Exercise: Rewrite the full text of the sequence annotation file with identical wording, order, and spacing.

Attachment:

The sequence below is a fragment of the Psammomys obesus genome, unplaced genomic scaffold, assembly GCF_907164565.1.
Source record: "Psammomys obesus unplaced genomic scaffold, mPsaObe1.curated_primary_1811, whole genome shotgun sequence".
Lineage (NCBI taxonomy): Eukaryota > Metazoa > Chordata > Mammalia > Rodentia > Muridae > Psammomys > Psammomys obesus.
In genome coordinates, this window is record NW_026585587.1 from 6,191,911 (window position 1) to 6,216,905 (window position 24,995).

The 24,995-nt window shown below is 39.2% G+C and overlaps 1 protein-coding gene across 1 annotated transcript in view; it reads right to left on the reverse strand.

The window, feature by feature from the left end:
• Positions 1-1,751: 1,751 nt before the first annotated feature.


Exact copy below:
The sequence below is a fragment of the Psammomys obesus genome, unplaced genomic scaffold, assembly GCF_907164565.1.
Source record: "Psammomys obesus unplaced genomic scaffold, mPsaObe1.curated_primary_1811, whole genome shotgun sequence".
Lineage (NCBI taxonomy): Eukaryota > Metazoa > Chordata > Mammalia > Rodentia > Muridae > Psammomys > Psammomys obesus.
In genome coordinates, this window is record NW_026585587.1 from 6,191,911 (window position 1) to 6,216,905 (window position 24,995).

The 24,995-nt window shown below is 39.2% G+C and overlaps 1 protein-coding gene across 1 annotated transcript in view; it reads right to left on the reverse strand.

The window, feature by feature from the left end:
• Positions 1-1,751: 1,751 nt before the first annotated feature.